Three budding student entrepreneurs at the University of the Virgin Islands now have an additional $60,000 in funding with which to pursue their dream businesses following the final round of the University’s annual 13D Student Entrepreneurship Competition held April 23, on the St. Thomas Campus.
Allison De Gazon, a student on St. Croix working on a master of business administration (MBA) degree, took home the top prize of $30,000 for her business plan named Cruzan Organix Farm. Second place, and a $20,000 prize, went to Patsy Breunlin for her project called Phantasea Tropical Botanical Garden. Breunlin is a non-traditional student enrolled in UVI’s entrepreneurship program. Christopher Williams rounded out the prize winners taking $10,000 for his business model called Project A, a company that writes and produces children’s books with a Caribbean theme. Williams is enrolled in the MBA program on St. Thomas.
De Gazon, who presented first, told the panel of eight distinguished judges that her business’ goal is to solve a common problem in the territory. “Don’t you get frustrated when you go to the grocery store and find poor quality produce, half rotten, but you have to pay the full price?” De Gazon asked. “Cruzan Organix Farm promises to ease the pain felt by consumers and grocers alike, by providing fresh, locally grown produce at much lower prices. Once in a while we may need a doctor, a lawyer, policeman or preacher in our life, but every day, three times-a-day, we need a dedicated farmer on his farm so that we can eat.”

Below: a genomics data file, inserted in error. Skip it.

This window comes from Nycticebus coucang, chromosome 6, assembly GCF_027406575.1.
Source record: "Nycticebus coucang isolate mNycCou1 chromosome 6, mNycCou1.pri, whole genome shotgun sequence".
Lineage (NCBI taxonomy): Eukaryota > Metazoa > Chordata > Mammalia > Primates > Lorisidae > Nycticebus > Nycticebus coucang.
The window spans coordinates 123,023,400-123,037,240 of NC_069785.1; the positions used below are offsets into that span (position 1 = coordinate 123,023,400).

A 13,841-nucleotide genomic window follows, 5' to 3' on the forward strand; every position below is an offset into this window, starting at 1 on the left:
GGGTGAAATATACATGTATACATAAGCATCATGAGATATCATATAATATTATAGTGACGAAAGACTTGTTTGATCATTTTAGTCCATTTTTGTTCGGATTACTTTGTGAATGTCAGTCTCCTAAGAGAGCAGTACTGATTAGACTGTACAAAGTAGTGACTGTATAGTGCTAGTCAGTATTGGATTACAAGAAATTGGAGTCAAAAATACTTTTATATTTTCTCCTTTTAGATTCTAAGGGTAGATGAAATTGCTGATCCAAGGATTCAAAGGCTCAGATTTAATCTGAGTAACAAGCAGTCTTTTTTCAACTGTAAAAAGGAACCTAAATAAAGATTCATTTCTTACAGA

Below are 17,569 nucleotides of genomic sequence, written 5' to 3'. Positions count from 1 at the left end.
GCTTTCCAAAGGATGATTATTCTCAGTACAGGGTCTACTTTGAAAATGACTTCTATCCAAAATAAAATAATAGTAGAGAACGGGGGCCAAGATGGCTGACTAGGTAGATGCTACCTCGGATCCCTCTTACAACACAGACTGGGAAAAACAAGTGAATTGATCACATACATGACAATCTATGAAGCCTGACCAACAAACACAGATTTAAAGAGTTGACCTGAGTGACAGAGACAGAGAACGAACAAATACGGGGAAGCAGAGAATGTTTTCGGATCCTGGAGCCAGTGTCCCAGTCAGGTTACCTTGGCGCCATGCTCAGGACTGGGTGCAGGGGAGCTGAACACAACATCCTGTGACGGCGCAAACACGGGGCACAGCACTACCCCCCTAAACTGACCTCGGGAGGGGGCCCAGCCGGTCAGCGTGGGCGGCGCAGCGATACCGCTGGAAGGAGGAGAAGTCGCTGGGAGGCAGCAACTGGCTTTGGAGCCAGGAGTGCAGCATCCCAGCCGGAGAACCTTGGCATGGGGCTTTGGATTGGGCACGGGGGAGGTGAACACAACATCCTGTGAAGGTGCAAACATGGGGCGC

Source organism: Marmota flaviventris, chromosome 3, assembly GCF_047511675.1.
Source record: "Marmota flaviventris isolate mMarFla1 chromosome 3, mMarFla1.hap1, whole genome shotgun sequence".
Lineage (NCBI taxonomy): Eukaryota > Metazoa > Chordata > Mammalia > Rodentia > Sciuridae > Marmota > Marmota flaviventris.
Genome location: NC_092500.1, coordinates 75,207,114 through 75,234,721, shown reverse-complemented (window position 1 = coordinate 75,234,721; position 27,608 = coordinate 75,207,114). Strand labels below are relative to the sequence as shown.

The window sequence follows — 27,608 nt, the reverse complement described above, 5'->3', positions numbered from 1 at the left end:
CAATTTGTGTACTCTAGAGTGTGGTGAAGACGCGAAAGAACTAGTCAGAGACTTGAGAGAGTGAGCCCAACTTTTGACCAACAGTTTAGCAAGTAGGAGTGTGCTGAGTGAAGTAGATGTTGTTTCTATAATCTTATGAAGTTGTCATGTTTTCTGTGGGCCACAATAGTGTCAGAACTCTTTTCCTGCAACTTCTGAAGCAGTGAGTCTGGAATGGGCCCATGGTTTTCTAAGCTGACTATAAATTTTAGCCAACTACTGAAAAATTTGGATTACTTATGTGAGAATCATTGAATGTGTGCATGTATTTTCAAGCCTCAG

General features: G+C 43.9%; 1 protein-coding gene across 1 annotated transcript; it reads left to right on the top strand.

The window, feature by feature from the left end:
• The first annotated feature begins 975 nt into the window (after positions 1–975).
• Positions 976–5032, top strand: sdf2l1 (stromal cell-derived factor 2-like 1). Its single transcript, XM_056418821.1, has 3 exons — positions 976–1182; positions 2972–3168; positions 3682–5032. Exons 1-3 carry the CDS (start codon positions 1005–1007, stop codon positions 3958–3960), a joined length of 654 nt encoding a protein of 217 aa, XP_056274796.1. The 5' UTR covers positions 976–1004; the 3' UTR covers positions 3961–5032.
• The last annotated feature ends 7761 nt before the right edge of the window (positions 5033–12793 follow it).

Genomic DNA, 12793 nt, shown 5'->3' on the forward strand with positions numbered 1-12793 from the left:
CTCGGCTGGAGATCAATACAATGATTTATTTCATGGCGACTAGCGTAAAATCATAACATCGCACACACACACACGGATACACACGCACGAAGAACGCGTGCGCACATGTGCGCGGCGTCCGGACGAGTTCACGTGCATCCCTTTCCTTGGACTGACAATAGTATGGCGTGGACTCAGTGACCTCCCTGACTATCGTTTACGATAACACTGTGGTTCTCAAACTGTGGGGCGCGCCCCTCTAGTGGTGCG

High School Entrepreneurship Competition
The UVI winners were joined, for the second straight year, by students from the territory’s high schools participating in their own 13D Competition. Ericson Etienne, a tenth grader from Good Hope Country Day School on St. Croix, took the top prize of $1,000 for his business idea of producing what he calls Electro-luminous Clothing. Erickson’s innovative clothing features wires that light up, and can be set to blink using sound activation. Judges also liked the plan from Charlotte Amalie High School eleventh graders Curtney Grell and Anneil Alexander for a video-game-based arcade business called AC International Arcade Association. They received $500 toward fulfilling their dream business. A project called Fashionable Hoodies, developed by Muhammed Rachid and Nia Ward, also Charlotte Amalie eleventh graders, took third place and the $250 prize. Each member of the top three teams in the 13D High School Competition also received a Samsung tablet.
|Winners of the 13D High School competition were, from left, Muhammed Rachid, Schawandai George, Curtney Grell, Jamilyn Browne, Nia Ward and Ericson Etienne. Shown with them, from left-in back, are UVI Distinguished Entrepreneurship Professor Dr. Timothy Faley, UVI Professor Dr. Alex Randall, Innovative CEO Shawn O’Donnell, Jonathan Gula of 13D, UVI President David Hall, and UVI Professor Dr. Glenn Metts.|
Innovative Scholarship Presentation